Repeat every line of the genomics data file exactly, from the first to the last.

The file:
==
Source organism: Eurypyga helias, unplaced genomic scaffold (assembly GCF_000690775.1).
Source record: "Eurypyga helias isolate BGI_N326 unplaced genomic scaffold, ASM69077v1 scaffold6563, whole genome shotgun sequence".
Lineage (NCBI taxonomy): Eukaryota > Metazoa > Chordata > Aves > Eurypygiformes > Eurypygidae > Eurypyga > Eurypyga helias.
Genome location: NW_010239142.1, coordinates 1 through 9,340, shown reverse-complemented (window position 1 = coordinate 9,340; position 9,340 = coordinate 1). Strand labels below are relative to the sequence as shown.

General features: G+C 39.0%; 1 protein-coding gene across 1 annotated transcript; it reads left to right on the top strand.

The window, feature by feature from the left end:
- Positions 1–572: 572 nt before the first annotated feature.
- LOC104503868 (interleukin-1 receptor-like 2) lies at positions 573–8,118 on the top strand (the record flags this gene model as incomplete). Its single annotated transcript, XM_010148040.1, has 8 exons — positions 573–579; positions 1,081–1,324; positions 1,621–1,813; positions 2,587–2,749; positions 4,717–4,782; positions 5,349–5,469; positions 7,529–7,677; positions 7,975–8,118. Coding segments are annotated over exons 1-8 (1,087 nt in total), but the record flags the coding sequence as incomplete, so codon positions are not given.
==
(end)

Source organism: Eurypyga helias, unplaced genomic scaffold (assembly GCF_000690775.1).
Source record: "Eurypyga helias isolate BGI_N326 unplaced genomic scaffold, ASM69077v1 scaffold6563, whole genome shotgun sequence".
Lineage (NCBI taxonomy): Eukaryota > Metazoa > Chordata > Aves > Eurypygiformes > Eurypygidae > Eurypyga > Eurypyga helias.
Genome location: NW_010239142.1, coordinates 1 through 9,340, shown reverse-complemented (window position 1 = coordinate 9,340; position 9,340 = coordinate 1). Strand labels below are relative to the sequence as shown.

General features: G+C 39.0%; 1 protein-coding gene across 1 annotated transcript; it reads left to right on the top strand.

The window, feature by feature from the left end:
- Positions 1–572: 572 nt before the first annotated feature.
- LOC104503868 (interleukin-1 receptor-like 2) lies at positions 573–8,118 on the top strand (the record flags this gene model as incomplete). Its single annotated transcript, XM_010148040.1, has 8 exons — positions 573–579; positions 1,081–1,324; positions 1,621–1,813; positions 2,587–2,749; positions 4,717–4,782; positions 5,349–5,469; positions 7,529–7,677; positions 7,975–8,118. Coding segments are annotated over exons 1-8 (1,087 nt in total), but the record flags the coding sequence as incomplete, so codon positions are not given.